BlackBerry has Jumped the Digital Shark

Heard on the train a few days ago, as two interns in their early 20’s discussed their co-workers:  “He is so old and creepy. Even if I liked him, what is he gonna do, text me from his BlackBerry? Who even still has one of those?

Research In Motion, makers of the mobile BlackBerry device, recently announced terrible quarterly numbers and further delayed the release of the next version of their phone. As just one in a string of recent misses for the company, media pounced on the financial news and many outlets proclaimed it to be one of the last nails in RIM’s coffin. In response, the recently appointed CEO made several bold statements pointing towards a bright future for the business and the next version of their device, the BlackBerry 10.  Despite being derided as delusional, the CEO pointed out that the organization does have several things going for it:  They have zero debt and plenty of cash, a well-established user-base and plans to reduce operating expenses.  Of course, he’s not likely to come out saying, “Hell, I don’t know, I only just took the job and things are pretty messed up,” but he makes some good points.

Moreover, he seems to understand the company’s struggles.  He stated, “…RIM has missed on important trends in the smart-phone industry…” and further pointed out that they were keenly aware of the position the BlackBerry device once held, “With BlackBerry, RIM created the framework that gave people their first taste of an untethered yet completely connected life.”  That last bit might not sound like a big deal now, but it was at one point.  In the early days of the emergence of the device, it truly was liberating to be able to stay current with work while not physically at work. For the first time, with a single portable, corporate-approved, secure email device, early adapters (and, eventually, seemingly everyone in the corporate world) could finally stay connected when not in the office. Crazy as it might sound now, there was one point when having a BlackBerry was considered a status symbol.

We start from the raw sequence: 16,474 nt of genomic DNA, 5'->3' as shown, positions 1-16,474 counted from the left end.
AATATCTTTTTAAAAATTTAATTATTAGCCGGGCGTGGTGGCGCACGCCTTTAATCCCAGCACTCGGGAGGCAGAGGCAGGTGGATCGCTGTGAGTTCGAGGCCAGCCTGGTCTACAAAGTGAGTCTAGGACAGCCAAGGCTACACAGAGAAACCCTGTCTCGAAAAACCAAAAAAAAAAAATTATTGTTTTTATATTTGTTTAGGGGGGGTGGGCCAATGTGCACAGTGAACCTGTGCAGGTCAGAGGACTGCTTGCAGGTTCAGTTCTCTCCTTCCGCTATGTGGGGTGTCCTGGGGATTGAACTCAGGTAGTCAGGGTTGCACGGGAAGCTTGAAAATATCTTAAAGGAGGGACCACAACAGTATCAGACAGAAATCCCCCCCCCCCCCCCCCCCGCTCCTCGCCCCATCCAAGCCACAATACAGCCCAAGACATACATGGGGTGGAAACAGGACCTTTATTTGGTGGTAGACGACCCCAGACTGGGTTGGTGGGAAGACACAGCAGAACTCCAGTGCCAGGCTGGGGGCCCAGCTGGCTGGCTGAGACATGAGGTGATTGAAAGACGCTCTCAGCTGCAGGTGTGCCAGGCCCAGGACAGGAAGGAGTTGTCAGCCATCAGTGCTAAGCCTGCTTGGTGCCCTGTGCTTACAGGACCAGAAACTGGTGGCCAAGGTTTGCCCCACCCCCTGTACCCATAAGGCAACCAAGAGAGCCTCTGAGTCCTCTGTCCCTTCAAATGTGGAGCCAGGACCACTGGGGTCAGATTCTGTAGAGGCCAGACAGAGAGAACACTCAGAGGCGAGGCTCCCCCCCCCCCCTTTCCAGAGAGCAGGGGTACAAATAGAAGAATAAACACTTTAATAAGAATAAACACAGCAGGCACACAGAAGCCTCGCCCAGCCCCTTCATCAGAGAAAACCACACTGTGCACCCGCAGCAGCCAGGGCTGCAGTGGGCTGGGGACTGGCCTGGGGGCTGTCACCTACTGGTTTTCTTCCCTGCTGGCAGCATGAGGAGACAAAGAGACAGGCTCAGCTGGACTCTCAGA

I am not going to debate whether the company is still viable or not.  Personally, I believe they do have the potential, and resources, to succeed and the willingness to do so.  Change is always uncomfortable and this might simply be that period of discomfort.  However, since I heard the statement on the train the other day, I’ve paid much closer attention to who I see using BlackBerrys. And darn it if every single person I saw using one wasn’t over 30 years-old.  It is a small, hardly-scientific and incidental observation, but the next time you see someone using a Blackberry device, take a guess how old they might be. I’d wager not a recent college grad.

Jumping the shark is a term used (generally in TV) to indicate the exact moment when a series started going downhill and is no longer considered fresh, hip or relevant. I think, despite RIM’s potential, they are going to have to overcome a huge market perception that they are simply not cool.  In today’s age of digital devices, becoming cool is a long, uphill battle and, resources or not, that might simply be one that is unwinnable for the BlackBerry device.